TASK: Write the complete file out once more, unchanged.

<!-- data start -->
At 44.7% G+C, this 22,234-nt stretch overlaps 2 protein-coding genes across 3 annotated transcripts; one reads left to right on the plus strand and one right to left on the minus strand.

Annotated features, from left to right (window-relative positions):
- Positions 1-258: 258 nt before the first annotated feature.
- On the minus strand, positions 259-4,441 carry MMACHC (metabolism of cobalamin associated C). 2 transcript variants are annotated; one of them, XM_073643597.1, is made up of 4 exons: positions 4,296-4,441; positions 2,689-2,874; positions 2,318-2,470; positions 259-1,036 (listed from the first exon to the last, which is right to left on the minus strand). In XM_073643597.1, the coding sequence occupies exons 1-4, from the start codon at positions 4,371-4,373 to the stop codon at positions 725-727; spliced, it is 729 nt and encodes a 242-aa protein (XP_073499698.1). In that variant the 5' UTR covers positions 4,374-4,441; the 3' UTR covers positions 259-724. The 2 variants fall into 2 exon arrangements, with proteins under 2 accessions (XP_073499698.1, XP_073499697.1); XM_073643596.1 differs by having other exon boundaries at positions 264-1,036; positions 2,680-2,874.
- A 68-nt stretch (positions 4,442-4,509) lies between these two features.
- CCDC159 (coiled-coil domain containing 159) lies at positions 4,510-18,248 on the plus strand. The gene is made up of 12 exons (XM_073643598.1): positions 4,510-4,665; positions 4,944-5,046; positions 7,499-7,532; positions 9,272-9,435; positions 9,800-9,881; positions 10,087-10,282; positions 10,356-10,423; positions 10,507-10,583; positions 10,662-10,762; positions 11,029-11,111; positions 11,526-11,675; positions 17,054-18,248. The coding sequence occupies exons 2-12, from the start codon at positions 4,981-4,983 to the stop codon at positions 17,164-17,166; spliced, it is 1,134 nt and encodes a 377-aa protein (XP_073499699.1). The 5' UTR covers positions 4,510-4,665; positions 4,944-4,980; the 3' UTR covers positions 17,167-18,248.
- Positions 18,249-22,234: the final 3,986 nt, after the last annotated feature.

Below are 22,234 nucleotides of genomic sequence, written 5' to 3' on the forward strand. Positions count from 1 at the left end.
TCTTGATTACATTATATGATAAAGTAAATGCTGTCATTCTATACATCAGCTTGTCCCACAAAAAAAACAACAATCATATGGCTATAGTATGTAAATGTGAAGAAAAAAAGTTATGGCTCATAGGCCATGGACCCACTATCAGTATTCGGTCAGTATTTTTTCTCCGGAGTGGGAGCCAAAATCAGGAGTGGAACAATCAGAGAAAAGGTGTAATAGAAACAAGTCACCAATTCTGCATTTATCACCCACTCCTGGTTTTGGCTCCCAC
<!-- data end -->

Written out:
At 44.7% G+C, this 22,234-nt stretch overlaps 2 protein-coding genes across 3 annotated transcripts; one reads left to right on the plus strand and one right to left on the minus strand.

Annotated features, from left to right (window-relative positions):
- Positions 1-258: 258 nt before the first annotated feature.
- On the minus strand, positions 259-4,441 carry MMACHC (metabolism of cobalamin associated C). 2 transcript variants are annotated; one of them, XM_073643597.1, is made up of 4 exons: positions 4,296-4,441; positions 2,689-2,874; positions 2,318-2,470; positions 259-1,036 (listed from the first exon to the last, which is right to left on the minus strand). In XM_073643597.1, the coding sequence occupies exons 1-4, from the start codon at positions 4,371-4,373 to the stop codon at positions 725-727; spliced, it is 729 nt and encodes a 242-aa protein (XP_073499698.1). In that variant the 5' UTR covers positions 4,374-4,441; the 3' UTR covers positions 259-724. The 2 variants fall into 2 exon arrangements, with proteins under 2 accessions (XP_073499698.1, XP_073499697.1); XM_073643596.1 differs by having other exon boundaries at positions 264-1,036; positions 2,680-2,874.
- A 68-nt stretch (positions 4,442-4,509) lies between these two features.
- CCDC159 (coiled-coil domain containing 159) lies at positions 4,510-18,248 on the plus strand. The gene is made up of 12 exons (XM_073643598.1): positions 4,510-4,665; positions 4,944-5,046; positions 7,499-7,532; positions 9,272-9,435; positions 9,800-9,881; positions 10,087-10,282; positions 10,356-10,423; positions 10,507-10,583; positions 10,662-10,762; positions 11,029-11,111; positions 11,526-11,675; positions 17,054-18,248. The coding sequence occupies exons 2-12, from the start codon at positions 4,981-4,983 to the stop codon at positions 17,164-17,166; spliced, it is 1,134 nt and encodes a 377-aa protein (XP_073499699.1). The 5' UTR covers positions 4,510-4,665; positions 4,944-4,980; the 3' UTR covers positions 17,167-18,248.
- Positions 18,249-22,234: the final 3,986 nt, after the last annotated feature.

Below are 22,234 nucleotides of genomic sequence, written 5' to 3' on the forward strand. Positions count from 1 at the left end.
TCTTGATTACATTATATGATAAAGTAAATGCTGTCATTCTATACATCAGCTTGTCCCACAAAAAAAACAACAATCATATGGCTATAGTATGTAAATGTGAAGAAAAAAAGTTATGGCTCATAGGCCATGGACCCACTATCAGTATTCGGTCAGTATTTTTTCTCCGGAGTGGGAGCCAAAATCAGGAGTGGAACAATCAGAGAAAAGGTGTAATAGAAACAAGTCACCAATTCTGCATTTATCACCCACTCCTGGTTTTGGCTCCCAC